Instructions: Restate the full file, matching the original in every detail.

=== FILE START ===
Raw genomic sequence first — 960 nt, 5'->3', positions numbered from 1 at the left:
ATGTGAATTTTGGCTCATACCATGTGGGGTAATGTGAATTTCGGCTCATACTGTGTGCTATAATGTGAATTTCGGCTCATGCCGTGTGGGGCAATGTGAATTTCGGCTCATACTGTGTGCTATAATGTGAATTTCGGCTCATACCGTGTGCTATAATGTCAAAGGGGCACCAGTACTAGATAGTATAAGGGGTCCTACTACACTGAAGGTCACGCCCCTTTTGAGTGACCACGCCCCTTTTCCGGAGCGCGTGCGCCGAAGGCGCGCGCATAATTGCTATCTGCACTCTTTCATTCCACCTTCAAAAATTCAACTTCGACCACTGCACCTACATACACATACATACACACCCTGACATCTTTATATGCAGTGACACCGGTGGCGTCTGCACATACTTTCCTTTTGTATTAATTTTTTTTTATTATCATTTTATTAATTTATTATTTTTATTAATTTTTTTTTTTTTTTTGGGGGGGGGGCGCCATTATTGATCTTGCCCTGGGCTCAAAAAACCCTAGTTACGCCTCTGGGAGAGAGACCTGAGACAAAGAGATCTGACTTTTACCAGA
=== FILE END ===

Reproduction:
Raw genomic sequence first — 960 nt, 5'->3', positions numbered from 1 at the left:
ATGTGAATTTTGGCTCATACCATGTGGGGTAATGTGAATTTCGGCTCATACTGTGTGCTATAATGTGAATTTCGGCTCATGCCGTGTGGGGCAATGTGAATTTCGGCTCATACTGTGTGCTATAATGTGAATTTCGGCTCATACCGTGTGCTATAATGTCAAAGGGGCACCAGTACTAGATAGTATAAGGGGTCCTACTACACTGAAGGTCACGCCCCTTTTGAGTGACCACGCCCCTTTTCCGGAGCGCGTGCGCCGAAGGCGCGCGCATAATTGCTATCTGCACTCTTTCATTCCACCTTCAAAAATTCAACTTCGACCACTGCACCTACATACACATACATACACACCCTGACATCTTTATATGCAGTGACACCGGTGGCGTCTGCACATACTTTCCTTTTGTATTAATTTTTTTTTATTATCATTTTATTAATTTATTATTTTTATTAATTTTTTTTTTTTTTTTGGGGGGGGGGCGCCATTATTGATCTTGCCCTGGGCTCAAAAAACCCTAGTTACGCCTCTGGGAGAGAGACCTGAGACAAAGAGATCTGACTTTTACCAGA